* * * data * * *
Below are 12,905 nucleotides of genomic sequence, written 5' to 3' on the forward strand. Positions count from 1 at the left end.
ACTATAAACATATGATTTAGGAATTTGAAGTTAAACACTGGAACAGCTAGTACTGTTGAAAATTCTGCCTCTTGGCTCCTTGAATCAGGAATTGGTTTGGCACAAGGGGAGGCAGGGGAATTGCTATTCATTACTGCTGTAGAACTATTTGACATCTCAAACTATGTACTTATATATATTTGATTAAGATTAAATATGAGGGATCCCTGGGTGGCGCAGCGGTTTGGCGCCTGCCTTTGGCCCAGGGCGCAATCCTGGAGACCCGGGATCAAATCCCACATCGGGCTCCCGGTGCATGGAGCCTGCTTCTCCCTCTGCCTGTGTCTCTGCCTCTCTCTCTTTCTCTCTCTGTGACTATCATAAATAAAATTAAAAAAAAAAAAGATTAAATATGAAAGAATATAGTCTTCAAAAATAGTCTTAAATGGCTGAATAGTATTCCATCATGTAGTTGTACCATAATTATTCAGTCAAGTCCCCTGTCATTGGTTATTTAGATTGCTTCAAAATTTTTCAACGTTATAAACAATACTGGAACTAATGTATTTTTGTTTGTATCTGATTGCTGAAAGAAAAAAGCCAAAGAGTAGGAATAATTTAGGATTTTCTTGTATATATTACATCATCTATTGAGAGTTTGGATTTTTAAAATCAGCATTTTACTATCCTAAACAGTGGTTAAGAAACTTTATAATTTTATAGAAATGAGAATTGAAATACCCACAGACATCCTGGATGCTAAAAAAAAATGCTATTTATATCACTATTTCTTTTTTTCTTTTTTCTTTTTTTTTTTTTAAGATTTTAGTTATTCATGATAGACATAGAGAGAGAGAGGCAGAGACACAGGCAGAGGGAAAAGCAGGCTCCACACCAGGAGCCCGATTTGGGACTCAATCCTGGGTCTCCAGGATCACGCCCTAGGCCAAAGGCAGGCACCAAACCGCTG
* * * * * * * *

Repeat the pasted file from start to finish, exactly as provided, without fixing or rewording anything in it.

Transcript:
Below are 12,905 nucleotides of genomic sequence, written 5' to 3' on the forward strand. Positions count from 1 at the left end.
ACTATAAACATATGATTTAGGAATTTGAAGTTAAACACTGGAACAGCTAGTACTGTTGAAAATTCTGCCTCTTGGCTCCTTGAATCAGGAATTGGTTTGGCACAAGGGGAGGCAGGGGAATTGCTATTCATTACTGCTGTAGAACTATTTGACATCTCAAACTATGTACTTATATATATTTGATTAAGATTAAATATGAGGGATCCCTGGGTGGCGCAGCGGTTTGGCGCCTGCCTTTGGCCCAGGGCGCAATCCTGGAGACCCGGGATCAAATCCCACATCGGGCTCCCGGTGCATGGAGCCTGCTTCTCCCTCTGCCTGTGTCTCTGCCTCTCTCTCTTTCTCTCTCTGTGACTATCATAAATAAAATTAAAAAAAAAAAAGATTAAATATGAAAGAATATAGTCTTCAAAAATAGTCTTAAATGGCTGAATAGTATTCCATCATGTAGTTGTACCATAATTATTCAGTCAAGTCCCCTGTCATTGGTTATTTAGATTGCTTCAAAATTTTTCAACGTTATAAACAATACTGGAACTAATGTATTTTTGTTTGTATCTGATTGCTGAAAGAAAAAAGCCAAAGAGTAGGAATAATTTAGGATTTTCTTGTATATATTACATCATCTATTGAGAGTTTGGATTTTTAAAATCAGCATTTTACTATCCTAAACAGTGGTTAAGAAACTTTATAATTTTATAGAAATGAGAATTGAAATACCCACAGACATCCTGGATGCTAAAAAAAAATGCTATTTATATCACTATTTCTTTTTTTCTTTTTTCTTTTTTTTTTTTTAAGATTTTAGTTATTCATGATAGACATAGAGAGAGAGAGGCAGAGACACAGGCAGAGGGAAAAGCAGGCTCCACACCAGGAGCCCGATTTGGGACTCAATCCTGGGTCTCCAGGATCACGCCCTAGGCCAAAGGCAGGCACCAAACCGCTG